Boycott Watch
December 12, 2006
Swatch Is Not Placing Ads On Non-Commercial Radio
Summary: An old email is re-circulating, causing confusion and panic for no reason.
   Preface: Ham Radio, a.k.a. Amateur Radio, operators are radio experts who value their non-commercial radio hobby, as well as protective about the radio spectrum bandwidth entrusted to them internationally. Amateur Radio is a highly advanced and technical hobby which includes satellite and television transmission options for the purpose of advancing technical knowledge and to create a pool of communications specialists in the event of an emergency. Amateur Radio operators were instrumental in the rescue efforts of 9/11 by creating an instant backbone of emergency communications when cell phones were not functioning.

   An email is circulating claiming the Swatch Company wants to place ads on non-commercial Amateur Radio satellites, but the email is actually from 1999, and someone re-sent it after it had been long forgotten about, causing panic among some. The boycott calls in the emails are obviously unwarranted

   The following is the original email and the 1999 end of story report from the American Radio Relay League which proves this story is old. Boycott Watch considers this story debunked. (Names, phone numbers and other information has been removed to protect people. AMSAT reports also contributed to the story)
Start Of Old Email:
Open letter to the amateur community

Dear editors, Loop readers, list readers, and assorted amateur friends,

Over the past week I have received an incredible response to my query in the Hudson Division's Hudson Loop newsletter about a curious advertisement on the Swatch web-site. To help advertise their new brand of "Swatch time" watches, they appeared to be launching a satellite which would broadcast the voice messages of web readers into space and back to earth over radio on the frequencies from 145.800 to 146.000 MHz.

Thanks to the excellent researching skills of Stephan A***, K2***, and Rick L***, N1***, I've discovered that Swatch in cooperation with the Russian space authorities have decided to use the two meter Amateur band for direct advertising via the "Beatnik" satellite (a mini-Sputnik and AMSAT-FR project formerly to be known as RS-19) across the entire world.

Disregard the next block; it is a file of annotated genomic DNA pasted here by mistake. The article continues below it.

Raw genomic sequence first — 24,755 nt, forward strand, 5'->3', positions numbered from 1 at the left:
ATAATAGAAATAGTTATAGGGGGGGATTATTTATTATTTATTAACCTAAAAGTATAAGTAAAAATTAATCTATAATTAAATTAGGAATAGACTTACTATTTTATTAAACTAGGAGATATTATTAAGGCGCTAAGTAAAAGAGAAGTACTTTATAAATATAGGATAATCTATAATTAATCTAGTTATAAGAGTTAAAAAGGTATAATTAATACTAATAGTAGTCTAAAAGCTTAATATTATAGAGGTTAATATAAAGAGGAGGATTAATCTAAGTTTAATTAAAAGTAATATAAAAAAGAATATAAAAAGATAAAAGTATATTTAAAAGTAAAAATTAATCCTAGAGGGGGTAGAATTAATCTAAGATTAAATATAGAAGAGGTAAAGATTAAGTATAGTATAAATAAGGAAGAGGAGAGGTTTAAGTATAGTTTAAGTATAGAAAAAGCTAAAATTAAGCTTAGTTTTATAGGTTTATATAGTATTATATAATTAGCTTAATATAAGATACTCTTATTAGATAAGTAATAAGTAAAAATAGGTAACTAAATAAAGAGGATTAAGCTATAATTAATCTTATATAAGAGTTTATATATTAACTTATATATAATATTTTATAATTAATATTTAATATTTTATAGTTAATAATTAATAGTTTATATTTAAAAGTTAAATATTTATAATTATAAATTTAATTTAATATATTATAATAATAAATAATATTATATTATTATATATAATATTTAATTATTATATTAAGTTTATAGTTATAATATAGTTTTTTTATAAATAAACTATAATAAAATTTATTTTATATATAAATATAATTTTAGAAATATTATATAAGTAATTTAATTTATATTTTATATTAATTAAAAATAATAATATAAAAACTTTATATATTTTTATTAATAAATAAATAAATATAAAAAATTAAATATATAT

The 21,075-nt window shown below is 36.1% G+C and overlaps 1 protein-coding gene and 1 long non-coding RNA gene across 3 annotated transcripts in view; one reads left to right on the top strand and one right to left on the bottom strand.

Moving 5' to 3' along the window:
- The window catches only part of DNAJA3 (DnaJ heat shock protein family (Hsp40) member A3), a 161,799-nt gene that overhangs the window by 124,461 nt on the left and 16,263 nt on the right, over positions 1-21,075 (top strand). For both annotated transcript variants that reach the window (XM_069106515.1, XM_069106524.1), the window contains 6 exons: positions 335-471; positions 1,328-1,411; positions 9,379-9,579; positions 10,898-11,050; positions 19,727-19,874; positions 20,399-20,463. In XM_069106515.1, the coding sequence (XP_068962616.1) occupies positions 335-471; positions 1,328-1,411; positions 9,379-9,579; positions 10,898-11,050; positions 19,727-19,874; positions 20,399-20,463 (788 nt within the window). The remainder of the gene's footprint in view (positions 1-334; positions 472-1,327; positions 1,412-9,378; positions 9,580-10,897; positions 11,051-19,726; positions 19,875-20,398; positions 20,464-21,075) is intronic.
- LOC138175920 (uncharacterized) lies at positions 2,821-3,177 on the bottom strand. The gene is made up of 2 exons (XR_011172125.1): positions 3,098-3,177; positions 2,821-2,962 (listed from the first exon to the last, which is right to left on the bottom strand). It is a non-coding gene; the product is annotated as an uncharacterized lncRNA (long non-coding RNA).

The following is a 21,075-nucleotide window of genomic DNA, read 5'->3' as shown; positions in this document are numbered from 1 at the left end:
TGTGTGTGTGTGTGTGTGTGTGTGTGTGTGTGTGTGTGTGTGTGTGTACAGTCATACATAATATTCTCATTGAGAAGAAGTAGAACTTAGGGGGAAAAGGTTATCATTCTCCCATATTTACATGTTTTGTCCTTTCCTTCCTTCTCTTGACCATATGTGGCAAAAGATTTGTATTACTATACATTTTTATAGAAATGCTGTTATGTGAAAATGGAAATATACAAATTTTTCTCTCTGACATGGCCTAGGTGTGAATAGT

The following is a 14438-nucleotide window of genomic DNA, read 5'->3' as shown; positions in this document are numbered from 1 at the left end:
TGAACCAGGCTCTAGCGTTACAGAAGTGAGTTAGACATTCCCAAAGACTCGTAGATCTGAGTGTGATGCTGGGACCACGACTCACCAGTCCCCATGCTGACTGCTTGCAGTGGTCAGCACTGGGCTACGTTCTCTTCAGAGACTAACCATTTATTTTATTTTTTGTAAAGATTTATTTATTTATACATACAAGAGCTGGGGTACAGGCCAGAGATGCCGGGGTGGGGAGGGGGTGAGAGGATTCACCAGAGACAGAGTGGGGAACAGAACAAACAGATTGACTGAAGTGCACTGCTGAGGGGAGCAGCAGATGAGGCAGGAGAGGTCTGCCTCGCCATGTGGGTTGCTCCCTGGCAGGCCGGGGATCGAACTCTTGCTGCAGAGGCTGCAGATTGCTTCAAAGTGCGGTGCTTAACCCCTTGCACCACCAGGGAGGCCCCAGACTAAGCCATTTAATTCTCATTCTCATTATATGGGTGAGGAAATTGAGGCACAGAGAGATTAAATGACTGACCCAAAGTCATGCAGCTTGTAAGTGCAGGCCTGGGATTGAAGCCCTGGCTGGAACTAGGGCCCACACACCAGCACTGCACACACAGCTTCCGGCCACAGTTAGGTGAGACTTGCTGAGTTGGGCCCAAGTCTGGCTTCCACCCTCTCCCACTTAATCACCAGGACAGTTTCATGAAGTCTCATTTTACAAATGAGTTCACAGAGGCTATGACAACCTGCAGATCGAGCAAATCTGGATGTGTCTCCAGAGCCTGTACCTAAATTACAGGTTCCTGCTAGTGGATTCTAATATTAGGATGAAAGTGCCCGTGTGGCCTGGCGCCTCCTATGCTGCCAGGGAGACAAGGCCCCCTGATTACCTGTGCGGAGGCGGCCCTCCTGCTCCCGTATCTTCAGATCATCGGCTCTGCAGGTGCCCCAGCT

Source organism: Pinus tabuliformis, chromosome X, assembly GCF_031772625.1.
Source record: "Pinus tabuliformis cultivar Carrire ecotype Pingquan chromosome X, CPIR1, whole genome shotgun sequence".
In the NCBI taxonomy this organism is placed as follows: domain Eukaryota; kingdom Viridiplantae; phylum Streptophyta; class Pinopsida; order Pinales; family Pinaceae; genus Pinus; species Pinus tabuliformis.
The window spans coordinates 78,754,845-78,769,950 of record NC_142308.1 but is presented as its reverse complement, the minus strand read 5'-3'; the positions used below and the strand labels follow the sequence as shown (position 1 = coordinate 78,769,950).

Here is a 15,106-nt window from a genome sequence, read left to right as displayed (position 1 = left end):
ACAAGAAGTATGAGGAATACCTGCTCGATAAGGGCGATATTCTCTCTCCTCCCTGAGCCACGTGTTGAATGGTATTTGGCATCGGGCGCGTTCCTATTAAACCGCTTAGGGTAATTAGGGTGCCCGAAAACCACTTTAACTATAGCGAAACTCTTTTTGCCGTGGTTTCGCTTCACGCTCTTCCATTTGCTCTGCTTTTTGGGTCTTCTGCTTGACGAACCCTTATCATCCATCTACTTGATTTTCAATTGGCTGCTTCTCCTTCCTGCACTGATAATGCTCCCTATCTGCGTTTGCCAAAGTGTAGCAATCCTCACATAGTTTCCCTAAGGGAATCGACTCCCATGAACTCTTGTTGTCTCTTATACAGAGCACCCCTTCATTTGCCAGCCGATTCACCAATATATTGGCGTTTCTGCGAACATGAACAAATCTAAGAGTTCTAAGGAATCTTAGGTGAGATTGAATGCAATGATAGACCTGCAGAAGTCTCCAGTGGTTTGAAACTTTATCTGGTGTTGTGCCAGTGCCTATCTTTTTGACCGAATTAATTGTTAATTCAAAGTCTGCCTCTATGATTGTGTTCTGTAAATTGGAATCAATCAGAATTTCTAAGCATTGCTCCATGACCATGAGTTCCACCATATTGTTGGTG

According to AMSAT-France, during the construction of the satellite, the Russian space center had made a separate commercial contract with the Swatch watch company to put its messages on the satellite. This was done in spite of AMSAT objections and contractual agreements with them not to put commercial advertising content in the digital messages. AMSAT-FR couldn't back out of their own contract and had to forward the parts on to the space center.

Riley H***, K4***, is doing his best to crack down on unlicensed and unbecoming operations within the jurisdiction of the FCC, but soon an egregious violation of the non-commercial status of amateur radio will begin taking place just a few miles above our heads when our two meter band is filled with advertisements for the latest Swatch watches.

Bernard P***, F6***, writes that we should do our best to ignore the satellite and not do anything to assist Swatch, such as tracking and publishing the Keplerian elements of this rogue mini-sat. I completely agree, but I believe it's necessary to go even further than that.

Just as we've successfully done in response to Little LEOs and APCO proposals in the past, it's time for amateur operators around the world to let Swatch AG and the Russian space program know just how precious our bands are to us. The first step is a comprehensive boycott of Swatch products. If you were considering the purchase of a Swatch watch for you or someone else, please take a moment to consider some of the other watch manufacturers who are not stealing away ham frequencies.

Next is to write a letter off to the Swatch company explaining why you made your purchase decision away from their products, and how you feel about this intrusion on the amateur bands. Use this address from their web-site registration as a starting point. If anyone knows the name of particular individuals within Swatch that the letters could be personally addressed to, please let me know. Swatch AG Jakob-Stampfli-Strasse 94 2504 Bienne CH

As I understand it, the Russian space center will be able to upload voice data in ten message batches, so it's possible that under pressure from Swatch, they could "pull" these commercial advertisements off the ham bands at any time during the 30 day life, even while the satellite is still operational. This is all the more reason to make it clear to Swatch how strongly the amateur community feels about this issue right now! Also, if you come across any amateur's page this month containing the Keplerian data or any mention of the Sputnik-99, let them know what Swatch is doing and encourage them to remove them as soon as possible.